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How to use ROOT with Python (PyROOT)
PyROOT is a Python extension module that allows the user to interact with any ROOT class from the Python interpreter. This is done generically using the ROOT dictionary, therefore there is no need to generate any Python wrapper code to include new ROOT classes. At the same time PyROOT offers the possibility to execute and evaluate any Python command or start a Python shell from the ROOT/CINT prompt. Further details are available in the PyROOT manual.
More pythonistic PyROOT: rootpy
The generality with which PyROOT creates bindings based on dictionaries makes that it is close to the original C++, which is great for e.g. sharing documentation. However, where it is possible to do so automatically, e.g. for handling of container classes, "pythonizations" are available. If that is not enough for your needs, then check out the rootpy project for a more pythonistic PyROOT.
High performance PyROOT: cppyy
Still a work in progress, but coming along is cppyy, a run-time bindings generator like PyROOT for the PyPy project. It has both a CINT and a pure-Reflex back-end and is, depending on use, 50x-100x faster than PyROOT.
Building and installing PyROOT
The user should follow the standard ROOT installation instructions and, if necessary, enable the build of the PyROOT module. A Python version ≥ 2.2 is required, including the developer's package of python if you want to build ROOT and PyROOT yourself. On Debian-like systems that developer's package is called python-x.y-dev. The location of python needs to be specified if it is not installed in any of the standard places:
where the Python include directory should point to the directory containing the Python.h file, and the library directory should contain libpython.x.y.[so][.dll], where 'x' and 'y' are the major and minor version number of Python, respectively. Note that at the end of the configuration, the list of enabled features is printed: make sure that 'python' is listed among them.
./configure <arch> --enable-python [--with-python-incdir=<dir>] [--with-python-libdir=<dir>] gmake
If you do not specify the inc and lib directories configure will try to use the environment variable $PYTHONDIR or alternatively will look in the standard locations.
A library called libPyROOT.so [libPyROOT.dll] will be created in the $ROOTSYS/lib [$ROOTSYS/bin] and a top Python module ROOT.py will be copied to the same place.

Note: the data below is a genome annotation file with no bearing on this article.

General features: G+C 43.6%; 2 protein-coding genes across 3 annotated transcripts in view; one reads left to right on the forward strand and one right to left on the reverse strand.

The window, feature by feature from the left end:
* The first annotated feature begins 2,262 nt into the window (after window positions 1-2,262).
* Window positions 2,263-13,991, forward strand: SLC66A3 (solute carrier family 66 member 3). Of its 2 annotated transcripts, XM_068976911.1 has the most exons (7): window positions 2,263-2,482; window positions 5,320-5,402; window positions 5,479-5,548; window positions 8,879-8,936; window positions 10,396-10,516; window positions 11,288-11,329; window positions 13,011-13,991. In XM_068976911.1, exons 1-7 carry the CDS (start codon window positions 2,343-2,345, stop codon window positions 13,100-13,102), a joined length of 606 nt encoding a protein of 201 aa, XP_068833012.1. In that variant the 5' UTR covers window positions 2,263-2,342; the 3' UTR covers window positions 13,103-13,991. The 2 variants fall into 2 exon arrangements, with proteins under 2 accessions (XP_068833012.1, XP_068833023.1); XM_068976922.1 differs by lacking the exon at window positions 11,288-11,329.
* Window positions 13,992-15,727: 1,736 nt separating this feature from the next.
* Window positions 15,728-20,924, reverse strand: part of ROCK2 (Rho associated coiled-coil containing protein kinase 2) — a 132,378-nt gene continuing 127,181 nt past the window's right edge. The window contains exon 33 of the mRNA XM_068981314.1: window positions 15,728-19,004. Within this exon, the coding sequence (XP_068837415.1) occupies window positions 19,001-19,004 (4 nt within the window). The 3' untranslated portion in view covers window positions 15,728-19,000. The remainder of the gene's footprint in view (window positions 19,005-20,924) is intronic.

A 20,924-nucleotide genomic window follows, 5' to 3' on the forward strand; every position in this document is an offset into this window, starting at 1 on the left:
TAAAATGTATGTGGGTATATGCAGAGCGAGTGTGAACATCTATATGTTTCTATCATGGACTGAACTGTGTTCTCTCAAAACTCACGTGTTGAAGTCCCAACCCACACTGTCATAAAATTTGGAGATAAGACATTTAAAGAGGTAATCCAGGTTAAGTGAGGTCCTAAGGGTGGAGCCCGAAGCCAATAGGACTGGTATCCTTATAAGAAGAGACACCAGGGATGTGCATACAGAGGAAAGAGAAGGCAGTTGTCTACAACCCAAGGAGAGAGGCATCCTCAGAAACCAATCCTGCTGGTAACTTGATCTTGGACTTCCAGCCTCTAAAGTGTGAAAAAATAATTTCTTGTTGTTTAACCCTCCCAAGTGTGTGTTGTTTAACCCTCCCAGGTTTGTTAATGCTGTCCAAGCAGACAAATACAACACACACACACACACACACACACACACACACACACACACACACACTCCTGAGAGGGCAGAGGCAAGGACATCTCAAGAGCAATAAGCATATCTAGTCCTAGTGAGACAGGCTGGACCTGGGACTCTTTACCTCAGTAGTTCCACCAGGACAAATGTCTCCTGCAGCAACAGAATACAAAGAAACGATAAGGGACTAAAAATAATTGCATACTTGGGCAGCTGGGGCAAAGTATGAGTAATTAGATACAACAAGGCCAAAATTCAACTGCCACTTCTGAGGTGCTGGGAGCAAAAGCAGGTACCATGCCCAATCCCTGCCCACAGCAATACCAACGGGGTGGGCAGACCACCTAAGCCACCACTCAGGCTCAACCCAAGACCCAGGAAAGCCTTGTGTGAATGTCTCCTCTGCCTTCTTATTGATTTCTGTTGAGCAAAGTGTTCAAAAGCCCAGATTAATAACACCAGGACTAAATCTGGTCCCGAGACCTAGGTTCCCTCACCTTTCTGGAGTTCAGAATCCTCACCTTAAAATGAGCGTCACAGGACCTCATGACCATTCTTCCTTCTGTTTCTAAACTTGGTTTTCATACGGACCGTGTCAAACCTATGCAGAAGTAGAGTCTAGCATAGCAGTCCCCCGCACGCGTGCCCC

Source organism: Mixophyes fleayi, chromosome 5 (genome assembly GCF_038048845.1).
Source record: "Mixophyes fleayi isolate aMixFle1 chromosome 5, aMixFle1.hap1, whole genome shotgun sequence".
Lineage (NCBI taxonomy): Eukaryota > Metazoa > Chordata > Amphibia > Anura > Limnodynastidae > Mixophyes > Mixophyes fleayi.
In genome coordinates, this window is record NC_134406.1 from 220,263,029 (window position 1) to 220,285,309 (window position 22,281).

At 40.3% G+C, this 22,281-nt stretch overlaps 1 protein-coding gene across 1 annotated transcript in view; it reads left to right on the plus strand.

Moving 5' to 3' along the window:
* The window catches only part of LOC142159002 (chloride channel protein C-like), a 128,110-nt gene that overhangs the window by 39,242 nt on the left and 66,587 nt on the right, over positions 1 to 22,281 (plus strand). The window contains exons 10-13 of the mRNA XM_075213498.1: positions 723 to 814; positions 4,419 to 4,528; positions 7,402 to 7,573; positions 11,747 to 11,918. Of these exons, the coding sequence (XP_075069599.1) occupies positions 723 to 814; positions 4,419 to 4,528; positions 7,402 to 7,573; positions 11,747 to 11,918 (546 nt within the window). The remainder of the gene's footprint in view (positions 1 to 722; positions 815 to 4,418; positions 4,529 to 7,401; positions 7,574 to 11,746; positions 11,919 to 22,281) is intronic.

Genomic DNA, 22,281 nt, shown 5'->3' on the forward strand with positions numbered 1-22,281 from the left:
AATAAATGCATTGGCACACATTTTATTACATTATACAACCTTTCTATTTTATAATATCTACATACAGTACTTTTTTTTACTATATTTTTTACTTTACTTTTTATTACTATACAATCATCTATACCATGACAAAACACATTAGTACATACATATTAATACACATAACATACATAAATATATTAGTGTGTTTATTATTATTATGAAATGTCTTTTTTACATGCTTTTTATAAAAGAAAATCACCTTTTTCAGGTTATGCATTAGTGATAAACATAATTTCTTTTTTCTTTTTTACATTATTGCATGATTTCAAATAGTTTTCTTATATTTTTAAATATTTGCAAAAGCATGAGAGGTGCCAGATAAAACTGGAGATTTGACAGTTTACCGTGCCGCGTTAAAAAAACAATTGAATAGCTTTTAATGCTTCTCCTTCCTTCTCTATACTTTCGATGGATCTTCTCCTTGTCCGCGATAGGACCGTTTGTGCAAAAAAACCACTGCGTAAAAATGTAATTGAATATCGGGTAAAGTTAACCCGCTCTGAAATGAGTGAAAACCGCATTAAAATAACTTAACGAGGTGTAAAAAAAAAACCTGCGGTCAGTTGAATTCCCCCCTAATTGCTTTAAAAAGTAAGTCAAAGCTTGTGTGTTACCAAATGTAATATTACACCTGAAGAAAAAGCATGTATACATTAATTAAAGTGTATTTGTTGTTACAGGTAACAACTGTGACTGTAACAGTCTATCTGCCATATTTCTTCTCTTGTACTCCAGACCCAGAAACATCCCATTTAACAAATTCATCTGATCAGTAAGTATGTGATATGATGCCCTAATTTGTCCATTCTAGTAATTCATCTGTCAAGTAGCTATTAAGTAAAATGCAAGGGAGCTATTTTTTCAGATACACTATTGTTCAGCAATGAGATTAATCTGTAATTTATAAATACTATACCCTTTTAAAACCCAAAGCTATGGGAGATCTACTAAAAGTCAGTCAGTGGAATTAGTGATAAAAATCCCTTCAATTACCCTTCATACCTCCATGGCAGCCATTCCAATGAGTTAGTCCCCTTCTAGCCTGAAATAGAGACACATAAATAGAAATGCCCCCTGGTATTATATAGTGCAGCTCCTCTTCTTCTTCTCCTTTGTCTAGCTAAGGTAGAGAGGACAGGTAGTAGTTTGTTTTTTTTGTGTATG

Setting up the environment
To work with PyROOT, the LD_LIBRARY_PATH [PATH] and PYTHONPATH need to be set in addition to the standard ROOTSYS:
for Unix platforms
export LD_LIBRARY_PATH=$ROOTSYS/lib:$PYTHONDIR/lib:$LD_LIBRARY_PATH export PYTHONPATH=$ROOTSYS/lib:$PYTHONPATH
set PATH=%ROOTSYS%/bin;%PATH% set PYTHONPATH=%ROOTSYS%/bin;%PYTHONPATH%
Running PyROOT from Python interpreter
The user should make sure that the python command is the one of the installation that has been used to build the PyROOT extension module. The top level Python module is ROOT.py. This module imports the extension module libPyROOT.so [.dll] and does a similar initialization as the ROOT application (i.e. loading common libraries, defining a number of globals, starting a thread to handle GUI events, etc.). This is the main entry point for any Python script using the ROOT classes. An example is as follows:
from ROOT import gROOT, TCanvas, TF1 gROOT.Reset() c1 = TCanvas( 'c1', 'Example with Formula', 200, 10, 700, 500 ) # # Create a one dimensional function and draw it # fun1 = TF1( 'fun1', 'abs(sin(x)/x)', 0, 10 ) c1.SetGridx() c1.SetGridy() fun1.Draw() c1.Update()
The user can find a number of examples in $ROOTSYS/tutorials/pyroot. To run them, simply execute the command
Running Python from ROOT/CINT interpreter
A ROOT user can run any Python command and eventually switch to the python prompt from the ROOT/CINT prompt; the interpreter state will be preserved in between calls. Example commands to execute are:
root  gSystem->Load("libPyROOT") root  TPython::Exec( "print 1 + 1" ) 2 root  b = TPython::Eval( "TBrowser()" ) (class TObject*)0x8d1daa0 root  TPython::Prompt() >>> i = 2; ^D root  TPython::Prompt() >>> print i 2
More detailed examples
Pere Mato, Wim Lavrijsen. Last update 2012-12-05